Auto-Immune Diseases: Guillain-Barré Syndrome

JAMA Network (February 2023) – Guillain-Barré syndrome (GBS) is a rare neurological disease that affects the peripheral nerves and causes muscle weakness.

Guillain-Barré syndrome is an autoimmune disease that affects the nerves outside the brain and spinal cord (the peripheral nerves) and develops over several days to weeks. GBS can cause severe muscle weakness, and death occurs in about 5% of patients. The most common subtypes are acute inflammatory demyelinating polyradiculoneuropathy (AIDP) and acute motor axonal neuropathy (AMAN). Approximately 90% of people with GBS in North America and Europe have AIDP.

Signs and Symptoms of GBS

Patients with the AIDP subtype of GBS typically have weakness that starts in the legs and spreads to the arms, as well as decreased or absent reflexes. In more than 50% of these patients, nerves that originate in the brain stem (cranial nerves) are affected, which may cause facial weakness, difficulty swallowing, and eye muscle weakness or paralysis. Approximately 25% to 30% of patients develop severe weakness or paralysis of the muscles used to breathe. GBS commonly causes symptoms of low back pain and limb numbness and tingling, and fluctuations in blood pressure or an irregular heart rhythm can also occur.

Risk Factors and Conditions Associated With GBS

GBS affects people worldwide, and the lifetime risk of GBS is estimated at 1 in 1000. Although individuals of any age can develop GBS, the incidence increases with age, and males are slightly more likely to develop GBS than females.

Approximately two-thirds of patients have a diarrheal or respiratory illness within 4 to 6 weeks prior to the onset of GBS symptoms. Other, less common events or conditions that may trigger GBS include recent surgery, pregnancy, and immunosuppression. Although rare sporadic cases of GBS have been reported after vaccinations, the risk of developing postvaccination GBS is much lower than the risk of developing GBS after an infection.

Diagnosis and Treatment of GBS

Diagnosis of GBS is made based on symptoms and physical examination findings. Neurological testing often includes electromyography and nerve conduction studies to assess nerve and muscle function. Results of a spinal tap (lumbar puncture) may support the diagnosis of GBS and can rule out other neurological diseases.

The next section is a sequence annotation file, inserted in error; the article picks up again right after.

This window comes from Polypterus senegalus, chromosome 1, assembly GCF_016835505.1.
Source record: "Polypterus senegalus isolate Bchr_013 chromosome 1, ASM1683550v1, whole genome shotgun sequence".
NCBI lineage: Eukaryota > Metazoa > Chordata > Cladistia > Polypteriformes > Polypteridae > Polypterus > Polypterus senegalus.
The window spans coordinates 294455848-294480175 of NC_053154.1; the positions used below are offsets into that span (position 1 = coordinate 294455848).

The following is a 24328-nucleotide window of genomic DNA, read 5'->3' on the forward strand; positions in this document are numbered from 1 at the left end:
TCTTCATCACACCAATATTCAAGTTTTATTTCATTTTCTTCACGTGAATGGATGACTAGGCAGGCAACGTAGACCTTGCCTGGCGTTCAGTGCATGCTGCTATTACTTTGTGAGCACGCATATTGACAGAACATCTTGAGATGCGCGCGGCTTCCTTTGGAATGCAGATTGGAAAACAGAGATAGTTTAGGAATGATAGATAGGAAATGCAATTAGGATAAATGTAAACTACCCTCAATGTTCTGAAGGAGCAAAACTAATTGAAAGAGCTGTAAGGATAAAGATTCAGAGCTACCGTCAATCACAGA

Individuals with suspected GBS should be admitted to the hospital. All patients with GBS need close monitoring of their breathing, heart rate, and blood pressure. Individuals who develop severe respiratory muscle weakness or paralysis are supported with mechanical ventilation. Patients who have difficulty swallowing may receive nutrition through a feeding tube.

Current recommended treatments for GBS are intravenous immune globulin (IVIG), an infusion of antibodies, or plasma exchange, which involves removal and replacement of the liquid component of blood. About 40% to 50% of patients with GBS do not improve within 4 weeks after IVIG or plasma exchange and need prolonged supportive care. Physical, occupational, and speech therapy are important to help patients regain strength and function.

What Is the Prognosis of GBS?

Most patients with GBS gradually improve and can have a complete recovery over 6 to 12 months. However, some patients have residual symptoms, including fatigue, pain, numbness, tingling, and muscle weakness. Some factors associated with a higher risk of death due to GBS include older age, more severe disease, and need for mechanical ventilation.